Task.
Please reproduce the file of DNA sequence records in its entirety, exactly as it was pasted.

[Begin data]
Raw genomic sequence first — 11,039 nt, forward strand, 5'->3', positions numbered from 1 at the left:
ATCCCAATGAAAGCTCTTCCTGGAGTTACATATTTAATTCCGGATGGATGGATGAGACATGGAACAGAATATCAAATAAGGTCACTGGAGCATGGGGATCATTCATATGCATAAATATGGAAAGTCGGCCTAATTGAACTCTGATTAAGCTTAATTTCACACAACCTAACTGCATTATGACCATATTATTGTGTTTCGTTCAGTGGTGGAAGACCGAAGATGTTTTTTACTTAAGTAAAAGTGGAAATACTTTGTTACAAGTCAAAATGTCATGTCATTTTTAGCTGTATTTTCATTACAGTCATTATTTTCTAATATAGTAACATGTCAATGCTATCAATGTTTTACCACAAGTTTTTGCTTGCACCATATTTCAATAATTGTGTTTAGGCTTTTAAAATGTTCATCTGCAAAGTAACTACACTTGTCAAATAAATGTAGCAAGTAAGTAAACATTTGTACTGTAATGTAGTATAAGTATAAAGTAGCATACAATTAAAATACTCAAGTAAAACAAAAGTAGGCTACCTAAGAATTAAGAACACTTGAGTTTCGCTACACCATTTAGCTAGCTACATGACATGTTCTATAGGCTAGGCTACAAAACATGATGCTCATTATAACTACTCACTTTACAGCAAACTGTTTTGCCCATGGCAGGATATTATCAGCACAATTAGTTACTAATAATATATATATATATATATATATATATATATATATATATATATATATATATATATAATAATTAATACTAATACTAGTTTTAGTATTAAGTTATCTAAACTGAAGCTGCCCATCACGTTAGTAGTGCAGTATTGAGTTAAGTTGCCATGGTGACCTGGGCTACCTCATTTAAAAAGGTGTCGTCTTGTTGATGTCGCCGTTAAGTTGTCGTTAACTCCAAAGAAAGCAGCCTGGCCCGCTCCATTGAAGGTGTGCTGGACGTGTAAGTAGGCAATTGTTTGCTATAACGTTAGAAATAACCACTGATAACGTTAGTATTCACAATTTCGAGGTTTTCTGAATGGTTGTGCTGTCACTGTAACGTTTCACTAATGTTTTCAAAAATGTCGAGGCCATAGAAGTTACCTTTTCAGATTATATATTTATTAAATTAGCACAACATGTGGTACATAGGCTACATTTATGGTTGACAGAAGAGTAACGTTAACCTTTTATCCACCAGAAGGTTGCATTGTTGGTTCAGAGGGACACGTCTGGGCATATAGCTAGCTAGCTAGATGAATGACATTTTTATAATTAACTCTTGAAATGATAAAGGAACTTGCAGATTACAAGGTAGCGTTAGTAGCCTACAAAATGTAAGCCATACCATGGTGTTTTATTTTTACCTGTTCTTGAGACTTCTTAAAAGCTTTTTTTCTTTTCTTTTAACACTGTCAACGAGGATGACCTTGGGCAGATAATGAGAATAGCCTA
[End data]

Raw genomic sequence first — 11,039 nt, forward strand, 5'->3', positions numbered from 1 at the left:
ATCCCAATGAAAGCTCTTCCTGGAGTTACATATTTAATTCCGGATGGATGGATGAGACATGGAACAGAATATCAAATAAGGTCACTGGAGCATGGGGATCATTCATATGCATAAATATGGAAAGTCGGCCTAATTGAACTCTGATTAAGCTTAATTTCACACAACCTAACTGCATTATGACCATATTATTGTGTTTCGTTCAGTGGTGGAAGACCGAAGATGTTTTTTACTTAAGTAAAAGTGGAAATACTTTGTTACAAGTCAAAATGTCATGTCATTTTTAGCTGTATTTTCATTACAGTCATTATTTTCTAATATAGTAACATGTCAATGCTATCAATGTTTTACCACAAGTTTTTGCTTGCACCATATTTCAATAATTGTGTTTAGGCTTTTAAAATGTTCATCTGCAAAGTAACTACACTTGTCAAATAAATGTAGCAAGTAAGTAAACATTTGTACTGTAATGTAGTATAAGTATAAAGTAGCATACAATTAAAATACTCAAGTAAAACAAAAGTAGGCTACCTAAGAATTAAGAACACTTGAGTTTCGCTACACCATTTAGCTAGCTACATGACATGTTCTATAGGCTAGGCTACAAAACATGATGCTCATTATAACTACTCACTTTACAGCAAACTGTTTTGCCCATGGCAGGATATTATCAGCACAATTAGTTACTAATAATATATATATATATATATATATATATATATATATATATATATATATATATATATAATAATTAATACTAATACTAGTTTTAGTATTAAGTTATCTAAACTGAAGCTGCCCATCACGTTAGTAGTGCAGTATTGAGTTAAGTTGCCATGGTGACCTGGGCTACCTCATTTAAAAAGGTGTCGTCTTGTTGATGTCGCCGTTAAGTTGTCGTTAACTCCAAAGAAAGCAGCCTGGCCCGCTCCATTGAAGGTGTGCTGGACGTGTAAGTAGGCAATTGTTTGCTATAACGTTAGAAATAACCACTGATAACGTTAGTATTCACAATTTCGAGGTTTTCTGAATGGTTGTGCTGTCACTGTAACGTTTCACTAATGTTTTCAAAAATGTCGAGGCCATAGAAGTTACCTTTTCAGATTATATATTTATTAAATTAGCACAACATGTGGTACATAGGCTACATTTATGGTTGACAGAAGAGTAACGTTAACCTTTTATCCACCAGAAGGTTGCATTGTTGGTTCAGAGGGACACGTCTGGGCATATAGCTAGCTAGCTAGATGAATGACATTTTTATAATTAACTCTTGAAATGATAAAGGAACTTGCAGATTACAAGGTAGCGTTAGTAGCCTACAAAATGTAAGCCATACCATGGTGTTTTATTTTTACCTGTTCTTGAGACTTCTTAAAAGCTTTTTTTCTTTTCTTTTAACACTGTCAACGAGGATGACCTTGGGCAGATAATGAGAATAGCCTA